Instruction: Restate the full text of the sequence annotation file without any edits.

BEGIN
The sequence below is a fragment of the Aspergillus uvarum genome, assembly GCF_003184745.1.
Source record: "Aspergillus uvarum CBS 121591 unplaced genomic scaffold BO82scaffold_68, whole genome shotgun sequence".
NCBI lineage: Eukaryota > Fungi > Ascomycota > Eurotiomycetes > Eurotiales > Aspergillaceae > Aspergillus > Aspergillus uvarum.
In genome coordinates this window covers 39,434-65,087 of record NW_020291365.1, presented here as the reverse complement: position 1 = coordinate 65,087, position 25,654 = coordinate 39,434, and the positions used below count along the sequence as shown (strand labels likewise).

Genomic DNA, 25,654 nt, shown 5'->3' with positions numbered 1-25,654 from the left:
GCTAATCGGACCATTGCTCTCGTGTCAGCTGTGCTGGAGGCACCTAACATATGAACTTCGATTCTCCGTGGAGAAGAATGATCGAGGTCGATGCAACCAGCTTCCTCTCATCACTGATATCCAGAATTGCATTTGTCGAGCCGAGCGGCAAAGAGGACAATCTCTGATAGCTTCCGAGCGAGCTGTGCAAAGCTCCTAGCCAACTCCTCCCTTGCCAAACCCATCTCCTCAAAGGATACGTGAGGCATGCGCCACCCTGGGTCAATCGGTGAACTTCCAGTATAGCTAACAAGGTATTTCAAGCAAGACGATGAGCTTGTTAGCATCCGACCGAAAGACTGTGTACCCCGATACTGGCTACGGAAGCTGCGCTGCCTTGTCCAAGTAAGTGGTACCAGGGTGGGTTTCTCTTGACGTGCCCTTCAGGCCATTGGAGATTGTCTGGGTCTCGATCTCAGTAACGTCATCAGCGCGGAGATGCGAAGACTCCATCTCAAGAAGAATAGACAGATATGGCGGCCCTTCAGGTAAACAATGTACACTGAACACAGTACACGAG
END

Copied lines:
The sequence below is a fragment of the Aspergillus uvarum genome, assembly GCF_003184745.1.
Source record: "Aspergillus uvarum CBS 121591 unplaced genomic scaffold BO82scaffold_68, whole genome shotgun sequence".
NCBI lineage: Eukaryota > Fungi > Ascomycota > Eurotiomycetes > Eurotiales > Aspergillaceae > Aspergillus > Aspergillus uvarum.
In genome coordinates this window covers 39,434-65,087 of record NW_020291365.1, presented here as the reverse complement: position 1 = coordinate 65,087, position 25,654 = coordinate 39,434, and the positions used below count along the sequence as shown (strand labels likewise).

Genomic DNA, 25,654 nt, shown 5'->3' with positions numbered 1-25,654 from the left:
GCTAATCGGACCATTGCTCTCGTGTCAGCTGTGCTGGAGGCACCTAACATATGAACTTCGATTCTCCGTGGAGAAGAATGATCGAGGTCGATGCAACCAGCTTCCTCTCATCACTGATATCCAGAATTGCATTTGTCGAGCCGAGCGGCAAAGAGGACAATCTCTGATAGCTTCCGAGCGAGCTGTGCAAAGCTCCTAGCCAACTCCTCCCTTGCCAAACCCATCTCCTCAAAGGATACGTGAGGCATGCGCCACCCTGGGTCAATCGGTGAACTTCCAGTATAGCTAACAAGGTATTTCAAGCAAGACGATGAGCTTGTTAGCATCCGACCGAAAGACTGTGTACCCCGATACTGGCTACGGAAGCTGCGCTGCCTTGTCCAAGTAAGTGGTACCAGGGTGGGTTTCTCTTGACGTGCCCTTCAGGCCATTGGAGATTGTCTGGGTCTCGATCTCAGTAACGTCATCAGCGCGGAGATGCGAAGACTCCATCTCAAGAAGAATAGACAGATATGGCGGCCCTTCAGGTAAACAATGTACACTGAACACAGTACACGAG